You do you have a marketing plan, right? Well, even if you don’t have a formal marketing plan, chances are there are certain things you do to market your practice.
But most import… Do you market your practice on a regular basis, and do you get results from your marketing efforts?
So here we are at the last article in our series “Getting Started In Marketing.” If you’ve read the previous six articles, you have a pretty good idea what marketing is all about. Most of what goes into your marketing plan was discussed in the previous articles.
At first glance, marketing seems pretty straight forward, right? But things are not always what they seem…
Once you start digging a bit deeper, you realize how complex marketing is. It can take you in many different directions.
There are endless possibilities and countless ways to market your business. Unfortunately, results are not always certain or guaranteed.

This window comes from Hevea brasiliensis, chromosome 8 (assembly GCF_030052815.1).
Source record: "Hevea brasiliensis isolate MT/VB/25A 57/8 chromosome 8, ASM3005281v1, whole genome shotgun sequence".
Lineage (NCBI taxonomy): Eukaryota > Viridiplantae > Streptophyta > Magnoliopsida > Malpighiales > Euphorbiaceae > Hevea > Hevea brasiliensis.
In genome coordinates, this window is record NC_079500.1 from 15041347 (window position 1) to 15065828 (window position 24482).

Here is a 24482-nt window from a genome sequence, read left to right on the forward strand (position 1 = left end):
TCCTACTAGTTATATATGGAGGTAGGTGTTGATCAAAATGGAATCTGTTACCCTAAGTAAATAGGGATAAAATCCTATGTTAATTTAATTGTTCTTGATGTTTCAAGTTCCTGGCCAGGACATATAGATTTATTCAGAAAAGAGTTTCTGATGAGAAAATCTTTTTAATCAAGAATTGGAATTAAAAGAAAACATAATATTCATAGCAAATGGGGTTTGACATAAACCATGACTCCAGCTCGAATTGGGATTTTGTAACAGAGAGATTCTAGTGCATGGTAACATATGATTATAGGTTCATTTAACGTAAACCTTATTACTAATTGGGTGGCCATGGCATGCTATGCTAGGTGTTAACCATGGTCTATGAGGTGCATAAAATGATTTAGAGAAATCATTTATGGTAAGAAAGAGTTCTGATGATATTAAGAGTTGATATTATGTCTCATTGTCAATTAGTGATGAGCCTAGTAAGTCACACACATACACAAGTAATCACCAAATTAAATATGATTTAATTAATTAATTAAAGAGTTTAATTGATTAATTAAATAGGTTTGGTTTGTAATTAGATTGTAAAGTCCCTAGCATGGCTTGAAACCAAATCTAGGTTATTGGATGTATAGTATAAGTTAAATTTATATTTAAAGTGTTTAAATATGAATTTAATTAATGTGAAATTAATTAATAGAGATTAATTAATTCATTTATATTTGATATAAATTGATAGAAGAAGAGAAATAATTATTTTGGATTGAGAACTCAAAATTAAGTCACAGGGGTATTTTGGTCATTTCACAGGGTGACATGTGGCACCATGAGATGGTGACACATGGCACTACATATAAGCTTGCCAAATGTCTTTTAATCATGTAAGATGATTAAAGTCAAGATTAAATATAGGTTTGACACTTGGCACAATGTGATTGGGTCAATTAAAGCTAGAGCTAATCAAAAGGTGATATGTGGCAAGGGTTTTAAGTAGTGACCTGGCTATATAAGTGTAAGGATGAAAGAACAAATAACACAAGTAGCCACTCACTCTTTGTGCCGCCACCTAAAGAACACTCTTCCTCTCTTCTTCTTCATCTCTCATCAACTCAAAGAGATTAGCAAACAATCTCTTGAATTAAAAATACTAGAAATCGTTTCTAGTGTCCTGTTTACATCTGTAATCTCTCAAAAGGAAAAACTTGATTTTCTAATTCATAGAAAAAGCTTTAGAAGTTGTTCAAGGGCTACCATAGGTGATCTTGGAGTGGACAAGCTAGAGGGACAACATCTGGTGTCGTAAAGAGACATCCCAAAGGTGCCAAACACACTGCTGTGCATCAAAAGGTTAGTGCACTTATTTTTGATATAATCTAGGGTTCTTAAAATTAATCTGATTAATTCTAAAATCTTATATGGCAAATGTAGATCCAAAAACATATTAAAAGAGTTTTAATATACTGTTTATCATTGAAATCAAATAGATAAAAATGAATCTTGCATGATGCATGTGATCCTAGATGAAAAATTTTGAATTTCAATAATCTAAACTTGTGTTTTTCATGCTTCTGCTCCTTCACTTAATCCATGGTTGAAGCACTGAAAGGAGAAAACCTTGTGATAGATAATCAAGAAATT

A Brief Review…
Let me start by reviewing what was discussed in the previous six articles. I’ll include links to the articles, in case you want to go back and re-read them.
We started out talking about your ideal patient. Of course, you don’t always get to choose who you’ll work with. But the point of identifying your ideal customer/patient is this: it allows you to dial in your marketing message.
We talked about your website and how to turn it into your 24/7 sales force, reliable and always ready to go.
The next article in the series discussed what to publish on your website… Because words matter, they either work for or against you.
Then we addressed the benefits of social media marketing for your practice and any potential challenges.